If Matt Cassel had come into last week's game against the Jets and lost, he would have been excused. I don't know a single person who would have considered it a "failure" on his part.
It was his first start since the '90s. He was facing a revamped Jets team which everyone has been raving about since Brett Favre was traded to New York.
If Matt Cassel had lost, nobody would have placed the blame solely on him.
But, he won. He won in his first NFL start, against a team that was favored by two-and-a-half points going into the game. Now, he has to face one of the league's worst franchises in the Miami Dolphins.
Normally, that would seem like a good thing. If he beat the Jets, surely he'll handle the Dolphins without issues, right?
That's the problem. Now that he's proven his ability to play mistake-free football and pull out a win, people will expect it this week. If he loses, he will be scolded by the media, and writers everywhere will start calling for Chris Simms and Dante Culpepper.
Let's not forget that even though the Dolphins are not the best team in the league right now, they're still an NFL team. They're also still a division rival of the Patriots, and very rarely do they go down without a fight. This is not a game to be taken lightly and, unfortunately for Matt Cassel, he has nothing to gain and everything to lose.
What the Patriots need to do:
New England needs to start this game in the same manner that they finished their last one: smashmouth, power football. If they can wear down Miami's defense early on, it might give the Patriots a chance to employ some play-action passing in the second half (if need be).
Lamont Jordan looked like a senior pushing around freshmen against the Jets, and he, Laurence Maroney, Sammy Morris, and Kevin Faulk will likely all get a crack at Miami's front seven.
It was nice to hear that Randy Moss is still quite confident, even without the services of Tom Brady. This tells me that he's not about to return to his Raider mentality of wanting the ball, or else. He enjoys being a part of the New England Patriots, and we'll probably see examples of his ability to be a leader in this game against Miami.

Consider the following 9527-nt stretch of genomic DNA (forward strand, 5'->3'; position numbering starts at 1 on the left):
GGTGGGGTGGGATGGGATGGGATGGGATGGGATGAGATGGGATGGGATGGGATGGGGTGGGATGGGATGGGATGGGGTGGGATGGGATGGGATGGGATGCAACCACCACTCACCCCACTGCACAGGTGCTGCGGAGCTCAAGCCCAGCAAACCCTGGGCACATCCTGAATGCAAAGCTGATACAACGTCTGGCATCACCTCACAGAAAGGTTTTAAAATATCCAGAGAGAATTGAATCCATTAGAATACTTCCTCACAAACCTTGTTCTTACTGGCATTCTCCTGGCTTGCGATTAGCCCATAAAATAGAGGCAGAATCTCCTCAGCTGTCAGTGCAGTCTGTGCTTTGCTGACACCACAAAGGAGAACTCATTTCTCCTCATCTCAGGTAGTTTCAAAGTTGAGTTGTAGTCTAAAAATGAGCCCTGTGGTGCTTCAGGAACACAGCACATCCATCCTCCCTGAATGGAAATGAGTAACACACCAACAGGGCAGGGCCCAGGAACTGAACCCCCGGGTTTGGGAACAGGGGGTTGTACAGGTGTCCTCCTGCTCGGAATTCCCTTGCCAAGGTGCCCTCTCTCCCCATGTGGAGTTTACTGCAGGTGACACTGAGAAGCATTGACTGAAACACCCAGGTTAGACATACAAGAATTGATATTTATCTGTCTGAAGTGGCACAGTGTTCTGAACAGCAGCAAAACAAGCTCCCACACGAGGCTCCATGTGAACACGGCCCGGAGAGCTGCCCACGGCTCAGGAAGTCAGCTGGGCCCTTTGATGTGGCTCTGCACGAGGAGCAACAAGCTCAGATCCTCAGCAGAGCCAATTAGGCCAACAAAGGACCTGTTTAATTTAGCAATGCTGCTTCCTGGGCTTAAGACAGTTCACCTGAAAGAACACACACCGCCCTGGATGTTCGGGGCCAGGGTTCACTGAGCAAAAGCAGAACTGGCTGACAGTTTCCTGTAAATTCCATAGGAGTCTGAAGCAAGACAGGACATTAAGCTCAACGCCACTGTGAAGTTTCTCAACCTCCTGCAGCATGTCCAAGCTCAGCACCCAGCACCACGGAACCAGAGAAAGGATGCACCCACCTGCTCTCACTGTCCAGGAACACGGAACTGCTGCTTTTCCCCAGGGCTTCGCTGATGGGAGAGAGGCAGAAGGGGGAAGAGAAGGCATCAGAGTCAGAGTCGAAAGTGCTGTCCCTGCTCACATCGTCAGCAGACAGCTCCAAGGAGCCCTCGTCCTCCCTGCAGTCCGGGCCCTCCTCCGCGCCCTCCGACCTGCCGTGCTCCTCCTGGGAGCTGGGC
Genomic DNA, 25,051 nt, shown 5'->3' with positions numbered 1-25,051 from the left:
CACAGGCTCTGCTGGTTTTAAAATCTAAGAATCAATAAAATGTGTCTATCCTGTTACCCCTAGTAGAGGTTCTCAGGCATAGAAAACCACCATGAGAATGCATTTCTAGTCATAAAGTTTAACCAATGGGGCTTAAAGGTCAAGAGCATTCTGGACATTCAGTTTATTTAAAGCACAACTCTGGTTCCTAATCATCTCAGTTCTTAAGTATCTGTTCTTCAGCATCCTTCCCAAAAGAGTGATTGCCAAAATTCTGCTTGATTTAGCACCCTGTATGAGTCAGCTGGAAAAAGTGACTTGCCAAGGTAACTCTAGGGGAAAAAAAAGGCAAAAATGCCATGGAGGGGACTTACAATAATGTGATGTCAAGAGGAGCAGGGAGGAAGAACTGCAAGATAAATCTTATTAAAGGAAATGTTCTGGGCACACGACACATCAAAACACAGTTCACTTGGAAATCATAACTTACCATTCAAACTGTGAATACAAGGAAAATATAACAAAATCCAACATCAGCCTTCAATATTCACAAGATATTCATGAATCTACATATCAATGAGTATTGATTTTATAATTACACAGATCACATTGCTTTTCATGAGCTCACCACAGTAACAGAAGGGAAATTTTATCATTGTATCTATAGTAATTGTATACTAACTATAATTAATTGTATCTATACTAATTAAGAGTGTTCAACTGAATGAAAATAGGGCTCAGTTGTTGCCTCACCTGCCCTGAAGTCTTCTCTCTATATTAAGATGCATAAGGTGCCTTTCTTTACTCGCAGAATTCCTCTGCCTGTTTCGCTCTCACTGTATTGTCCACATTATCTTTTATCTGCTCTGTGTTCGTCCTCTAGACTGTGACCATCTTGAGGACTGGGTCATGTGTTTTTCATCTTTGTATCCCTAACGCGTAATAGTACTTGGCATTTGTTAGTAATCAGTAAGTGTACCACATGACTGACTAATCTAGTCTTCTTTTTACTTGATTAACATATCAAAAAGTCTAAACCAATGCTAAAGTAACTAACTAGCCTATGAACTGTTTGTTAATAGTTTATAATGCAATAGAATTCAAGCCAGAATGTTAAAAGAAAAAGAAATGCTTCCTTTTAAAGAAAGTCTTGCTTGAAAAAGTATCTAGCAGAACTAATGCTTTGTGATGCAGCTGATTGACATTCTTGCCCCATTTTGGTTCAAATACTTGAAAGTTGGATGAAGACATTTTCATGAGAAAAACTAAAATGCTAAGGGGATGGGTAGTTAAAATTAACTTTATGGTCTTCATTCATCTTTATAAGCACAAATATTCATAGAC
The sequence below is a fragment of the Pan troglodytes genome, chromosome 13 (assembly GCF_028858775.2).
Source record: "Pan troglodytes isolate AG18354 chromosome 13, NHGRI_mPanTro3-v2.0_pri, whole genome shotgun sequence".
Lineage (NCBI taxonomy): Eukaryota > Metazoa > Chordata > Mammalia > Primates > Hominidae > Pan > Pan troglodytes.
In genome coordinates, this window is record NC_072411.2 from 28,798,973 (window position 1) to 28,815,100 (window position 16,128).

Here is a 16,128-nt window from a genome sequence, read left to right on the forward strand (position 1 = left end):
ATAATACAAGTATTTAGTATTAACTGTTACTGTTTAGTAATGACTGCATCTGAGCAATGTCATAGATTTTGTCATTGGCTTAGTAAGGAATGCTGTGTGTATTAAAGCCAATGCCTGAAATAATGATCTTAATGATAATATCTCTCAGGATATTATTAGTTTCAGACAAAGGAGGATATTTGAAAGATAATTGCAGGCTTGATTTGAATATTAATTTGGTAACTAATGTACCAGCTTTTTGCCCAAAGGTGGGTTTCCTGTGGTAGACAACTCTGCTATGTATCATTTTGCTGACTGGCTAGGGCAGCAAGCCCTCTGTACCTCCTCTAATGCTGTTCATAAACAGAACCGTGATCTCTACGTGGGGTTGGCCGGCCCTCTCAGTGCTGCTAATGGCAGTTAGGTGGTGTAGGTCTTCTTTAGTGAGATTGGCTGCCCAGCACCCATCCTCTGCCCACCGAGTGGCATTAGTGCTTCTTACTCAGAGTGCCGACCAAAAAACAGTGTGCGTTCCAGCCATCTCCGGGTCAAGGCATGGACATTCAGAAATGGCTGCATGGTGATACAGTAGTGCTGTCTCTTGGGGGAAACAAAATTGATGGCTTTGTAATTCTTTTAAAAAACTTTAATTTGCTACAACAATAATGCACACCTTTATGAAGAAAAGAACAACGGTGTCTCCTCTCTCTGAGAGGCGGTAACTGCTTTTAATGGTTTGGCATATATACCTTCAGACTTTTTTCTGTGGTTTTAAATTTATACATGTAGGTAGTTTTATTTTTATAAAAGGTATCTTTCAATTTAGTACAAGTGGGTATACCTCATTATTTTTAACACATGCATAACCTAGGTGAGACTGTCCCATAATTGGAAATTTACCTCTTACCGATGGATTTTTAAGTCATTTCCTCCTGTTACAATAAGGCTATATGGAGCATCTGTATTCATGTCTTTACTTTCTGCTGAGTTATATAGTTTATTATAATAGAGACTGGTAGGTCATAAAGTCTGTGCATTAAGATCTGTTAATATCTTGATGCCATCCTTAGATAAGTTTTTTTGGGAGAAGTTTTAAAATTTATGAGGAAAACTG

With his help, Matt Cassel should be fine.
On defense, the Pats need to do what they do best. Chad Pennington has never had much luck facing New England's defensive schemes. Ricky Williams and Ronnie Brown will probably be the biggest concern.
Luckily, New England can crowd the line of scrimmage and not worry too much about a long passing attack. Miami just doesn't have one.
What the Dolphins need to do:
Miami will need to remain calm, and find a way to avoid turning the ball over. If they can make it through the entire game without a fumble or interception, they might still be in it during the final minutes.
This will mean a lot of three-and-out series', and a very low scoring game. It's not impossible, but it will be very hard to do with all of the talent New England has on both sides of the ball.
On defense, Miami will need to blitz all day. If they don't fill the running holes, and put pressure on Cassel, this game will be over by the end of the first half. This will be a good opportunity for the coaching staff to see who's got stamina on defense.
Start: Sammy Morris, Randy Moss, and Ricky Williams
Sit: Chad Pennington, Ben Watson, and Ted Ginn Jr.
I started this piece by saying that if the Patriots lose this game, writers everywhere will be calling for the noose on Matt Cassel. I'm one of those writers. I can't see the Patriots losing this game, unless he has an extremely horrible showing.
I don't think that's going to happen though.
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